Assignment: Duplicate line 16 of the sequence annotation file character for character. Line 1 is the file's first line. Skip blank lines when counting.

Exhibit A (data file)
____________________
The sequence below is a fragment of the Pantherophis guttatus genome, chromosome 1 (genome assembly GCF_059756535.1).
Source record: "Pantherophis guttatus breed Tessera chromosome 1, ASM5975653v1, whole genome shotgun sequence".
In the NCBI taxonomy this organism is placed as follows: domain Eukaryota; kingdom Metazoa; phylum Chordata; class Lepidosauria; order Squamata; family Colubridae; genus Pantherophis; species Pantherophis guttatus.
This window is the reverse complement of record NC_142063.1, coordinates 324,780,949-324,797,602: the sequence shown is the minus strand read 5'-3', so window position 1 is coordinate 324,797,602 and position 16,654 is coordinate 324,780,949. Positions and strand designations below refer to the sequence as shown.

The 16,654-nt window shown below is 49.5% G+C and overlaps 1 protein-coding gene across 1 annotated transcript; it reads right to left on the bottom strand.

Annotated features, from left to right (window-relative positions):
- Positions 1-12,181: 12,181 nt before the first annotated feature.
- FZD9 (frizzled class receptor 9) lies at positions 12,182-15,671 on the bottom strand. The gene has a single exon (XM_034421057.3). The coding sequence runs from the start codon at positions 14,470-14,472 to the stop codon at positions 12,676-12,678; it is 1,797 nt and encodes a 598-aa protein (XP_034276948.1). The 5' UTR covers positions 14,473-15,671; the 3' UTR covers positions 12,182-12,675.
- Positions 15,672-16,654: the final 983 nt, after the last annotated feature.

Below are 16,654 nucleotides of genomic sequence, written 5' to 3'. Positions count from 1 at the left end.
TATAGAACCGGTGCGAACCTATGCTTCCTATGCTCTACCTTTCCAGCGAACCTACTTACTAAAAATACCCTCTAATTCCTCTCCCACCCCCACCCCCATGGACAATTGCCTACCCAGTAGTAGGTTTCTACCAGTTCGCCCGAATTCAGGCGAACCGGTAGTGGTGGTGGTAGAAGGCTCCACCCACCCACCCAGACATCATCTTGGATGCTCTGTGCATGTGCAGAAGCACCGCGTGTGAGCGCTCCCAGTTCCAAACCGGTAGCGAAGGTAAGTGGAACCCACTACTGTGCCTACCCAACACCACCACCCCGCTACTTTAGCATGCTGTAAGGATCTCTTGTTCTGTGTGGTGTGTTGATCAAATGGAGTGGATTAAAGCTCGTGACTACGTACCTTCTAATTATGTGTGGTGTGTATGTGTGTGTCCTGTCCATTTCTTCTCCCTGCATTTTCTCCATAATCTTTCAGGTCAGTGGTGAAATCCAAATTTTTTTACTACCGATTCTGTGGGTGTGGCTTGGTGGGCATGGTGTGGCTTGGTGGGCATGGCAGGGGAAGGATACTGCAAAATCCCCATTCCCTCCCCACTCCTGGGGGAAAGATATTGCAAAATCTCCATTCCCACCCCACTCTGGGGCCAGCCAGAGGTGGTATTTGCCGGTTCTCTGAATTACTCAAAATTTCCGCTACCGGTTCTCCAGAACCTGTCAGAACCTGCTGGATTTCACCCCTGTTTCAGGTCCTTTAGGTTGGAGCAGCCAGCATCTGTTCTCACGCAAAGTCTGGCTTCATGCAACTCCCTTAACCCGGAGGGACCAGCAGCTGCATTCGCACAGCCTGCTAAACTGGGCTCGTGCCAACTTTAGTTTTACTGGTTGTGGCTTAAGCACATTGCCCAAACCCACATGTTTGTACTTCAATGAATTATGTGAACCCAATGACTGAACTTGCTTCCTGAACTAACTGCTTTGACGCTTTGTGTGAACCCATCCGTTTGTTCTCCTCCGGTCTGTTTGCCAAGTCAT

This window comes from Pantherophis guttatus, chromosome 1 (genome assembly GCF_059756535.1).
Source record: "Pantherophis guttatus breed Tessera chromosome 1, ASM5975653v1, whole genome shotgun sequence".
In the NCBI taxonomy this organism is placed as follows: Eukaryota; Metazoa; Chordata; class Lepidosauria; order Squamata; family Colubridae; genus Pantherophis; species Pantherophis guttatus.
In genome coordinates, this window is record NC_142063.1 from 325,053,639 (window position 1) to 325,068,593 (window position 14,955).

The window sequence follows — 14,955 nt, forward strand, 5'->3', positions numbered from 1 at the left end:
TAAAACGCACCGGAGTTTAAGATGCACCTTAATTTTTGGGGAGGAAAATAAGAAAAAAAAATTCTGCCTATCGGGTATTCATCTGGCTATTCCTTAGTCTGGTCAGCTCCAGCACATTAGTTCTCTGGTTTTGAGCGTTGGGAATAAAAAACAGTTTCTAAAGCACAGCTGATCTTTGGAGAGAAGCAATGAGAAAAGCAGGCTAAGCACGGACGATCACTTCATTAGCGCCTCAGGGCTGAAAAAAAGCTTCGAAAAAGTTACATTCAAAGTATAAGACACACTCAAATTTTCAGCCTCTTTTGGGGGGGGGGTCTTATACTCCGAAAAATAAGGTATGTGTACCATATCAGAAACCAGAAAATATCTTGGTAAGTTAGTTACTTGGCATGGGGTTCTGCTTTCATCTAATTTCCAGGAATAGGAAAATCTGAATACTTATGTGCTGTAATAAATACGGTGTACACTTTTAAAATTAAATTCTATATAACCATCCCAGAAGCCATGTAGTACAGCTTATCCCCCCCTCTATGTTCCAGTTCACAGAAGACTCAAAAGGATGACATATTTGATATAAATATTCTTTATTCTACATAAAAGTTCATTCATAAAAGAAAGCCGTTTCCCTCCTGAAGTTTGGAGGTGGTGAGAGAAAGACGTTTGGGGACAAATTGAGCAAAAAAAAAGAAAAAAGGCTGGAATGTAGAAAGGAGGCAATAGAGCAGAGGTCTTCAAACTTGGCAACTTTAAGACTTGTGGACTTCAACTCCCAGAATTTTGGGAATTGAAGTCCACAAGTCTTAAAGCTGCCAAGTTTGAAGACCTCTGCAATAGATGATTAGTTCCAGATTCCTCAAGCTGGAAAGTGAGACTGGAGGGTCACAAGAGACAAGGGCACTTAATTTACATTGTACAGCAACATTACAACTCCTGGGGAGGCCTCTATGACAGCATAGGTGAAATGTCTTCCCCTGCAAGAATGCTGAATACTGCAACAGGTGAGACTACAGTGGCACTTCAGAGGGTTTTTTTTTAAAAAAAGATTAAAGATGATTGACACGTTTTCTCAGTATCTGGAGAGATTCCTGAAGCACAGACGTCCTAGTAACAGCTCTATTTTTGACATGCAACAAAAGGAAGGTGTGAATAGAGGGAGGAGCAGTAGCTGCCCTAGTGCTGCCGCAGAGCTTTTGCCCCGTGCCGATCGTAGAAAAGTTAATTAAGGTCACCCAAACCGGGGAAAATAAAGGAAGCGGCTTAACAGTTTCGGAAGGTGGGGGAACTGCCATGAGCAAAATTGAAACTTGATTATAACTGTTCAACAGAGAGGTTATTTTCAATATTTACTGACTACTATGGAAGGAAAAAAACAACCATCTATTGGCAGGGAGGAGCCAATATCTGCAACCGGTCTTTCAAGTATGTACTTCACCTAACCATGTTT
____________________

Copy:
The window sequence follows — 14,955 nt, forward strand, 5'->3', positions numbered from 1 at the left end: